CIC can in some ways be considered the true limit of detection, in
that at the single photon detection level, a single photon spike will be
indistinguishable from a CIC spike. Andor has specialized electronics
however, that enable this source of noise to be minimized. In practical
terms, ultra-weak signals of the single photon nature would be
distinguishable from CIC spikes in that one could generally expect
to see 'groupings' of photon spikes from adjacent pixels, even from
diffraction limited single molecule emissions.
Simplified consideration of EMCCD noise
From the above list it is apparent that in most uses of Andor’s iXon
cameras, since read noise and darkcurrent can be virtually eliminated
(i.e. the noise sources that would define the detection limit have been
rendered effectively negligible), the principal sources of noise that
must be considered are shot noise, noise factor (multiplicative noise)
and spurious noise.
It is easy to combine shot noise and multiplicative noise in an overall
noise equation, using:
Overall Noise = Shot Noise x 1.41
Shot Noise can be determined if the average signal is measured in
electrons - by measuring in electrons, the calculation is independent
of the sensor’s QE - i.e. the photons have already been converted to
photoelectrons so the QE corrected signal is being measured. If the
average signal in photons is already known (e.g. estimated from other
measurements with PMTs), the shot noise can be corrected for sensor
QE at that wavelength:
Since spurious noise is very different in nature to shot noise, it is
best to consider spurious noise separately. Each EMCCD will have a
measured figure for the levels of CIC spikes to be expected during a
readout. This will present a figure for the average number of random
spurious single electron spikes that will appear within the image.
If the measured signal is at the very low photon level (one or two
electrons per pixel), this noise source will be more significant. If
the signal is slightly more intense than this, it may become less of
an issue, and may even be filtered out. Note that often, the minimal
amount of spurious noise remaining from the iXon is minor compared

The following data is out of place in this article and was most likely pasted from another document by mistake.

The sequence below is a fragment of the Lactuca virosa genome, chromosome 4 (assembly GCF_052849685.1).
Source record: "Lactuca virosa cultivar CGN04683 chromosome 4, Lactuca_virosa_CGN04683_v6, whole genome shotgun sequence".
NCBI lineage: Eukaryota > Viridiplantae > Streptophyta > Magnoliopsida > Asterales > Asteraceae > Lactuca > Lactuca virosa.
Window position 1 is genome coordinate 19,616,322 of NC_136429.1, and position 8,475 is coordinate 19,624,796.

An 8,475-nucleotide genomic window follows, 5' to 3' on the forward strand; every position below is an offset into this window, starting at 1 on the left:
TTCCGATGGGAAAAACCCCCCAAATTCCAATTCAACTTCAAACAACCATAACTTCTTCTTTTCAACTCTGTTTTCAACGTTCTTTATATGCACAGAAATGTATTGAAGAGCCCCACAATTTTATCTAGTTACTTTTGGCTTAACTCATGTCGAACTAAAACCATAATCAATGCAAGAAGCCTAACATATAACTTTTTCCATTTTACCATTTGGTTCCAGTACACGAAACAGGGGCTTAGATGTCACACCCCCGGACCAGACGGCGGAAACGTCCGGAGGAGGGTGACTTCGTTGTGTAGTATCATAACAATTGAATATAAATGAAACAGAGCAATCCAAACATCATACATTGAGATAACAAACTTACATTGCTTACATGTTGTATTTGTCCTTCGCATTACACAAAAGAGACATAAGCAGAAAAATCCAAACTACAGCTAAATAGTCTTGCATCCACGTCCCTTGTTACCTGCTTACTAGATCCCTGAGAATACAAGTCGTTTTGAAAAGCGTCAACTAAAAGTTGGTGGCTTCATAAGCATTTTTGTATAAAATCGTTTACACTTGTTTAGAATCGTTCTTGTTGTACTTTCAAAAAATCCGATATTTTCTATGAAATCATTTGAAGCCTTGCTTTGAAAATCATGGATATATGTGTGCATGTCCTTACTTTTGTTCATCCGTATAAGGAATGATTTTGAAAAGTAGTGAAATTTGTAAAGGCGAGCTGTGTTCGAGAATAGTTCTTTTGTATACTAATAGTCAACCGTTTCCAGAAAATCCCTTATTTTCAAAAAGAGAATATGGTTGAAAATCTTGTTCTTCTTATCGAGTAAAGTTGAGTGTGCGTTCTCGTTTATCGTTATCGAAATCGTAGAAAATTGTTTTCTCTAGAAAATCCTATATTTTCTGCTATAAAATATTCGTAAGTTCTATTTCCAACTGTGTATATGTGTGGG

to the level of background photons in the image.
Part 2: Signal to Noise Plots
EM gain ON vs EM gain OFF (faster speeds)
Figure 1 shows Signal to Noise plots derived from the specs of the
back-illuminated iXon EMCCDs, read out at 10 MHz (for fastest
frame rates). A photon wavelength at which the QE of the sensor
is 90% is assumed. Such plots are very useful to gauge the signal
intensity at which it becomes appropriate to use EM gain to increase
S/N. It is clear that at 10 MHz readout, one needs to encounter
relatively intense signals of > 2900 photons / pixel before it becomes
advantageous to operate with EM gain off. Note that the ‘ideal’ curve
represents a pure Signal to Shot Noise and is shown for reference – if
the detector had no sources of noise, this is what the curve would
appear like. Even with EM gain turned on we encounter uniformly
lower signal to noise than the ideal curve. This is due to the influence
of EM Multiplicative Noise, which has the effect of increasing the
shot noise by a factor of √2 (~1.41). Note, Multiplicative Noise
(Noise Factor) is generally higher for ICCDs.
EM vs Conventional Amplifier (slower speeds)
Figure 2 shows Signal to Noise plots derived from the specs of
the back-illuminated iXon EMCCDs at 1 MHz (slower frame rate
operation), read out either with EM gain ON or alternatively through
the Conventional amplifier (i.e. standard CCD operation). Again, a
photon wavelength at which the QE of the sensor is 90% is assumed.
Specifically this figure applies to 897 and 888 models for which this
choice of amplifier is available.
Under slower speed operations, when one has the choice to read
out as a 'conventional CCD', it can often be advantageous to do so
in terms of achieving better signal to noise. Indeed the plots show
that the cross-over point is at ~ 42 photons / pixel, below which it is
advised still to readout through the EM amplifier with gain applied.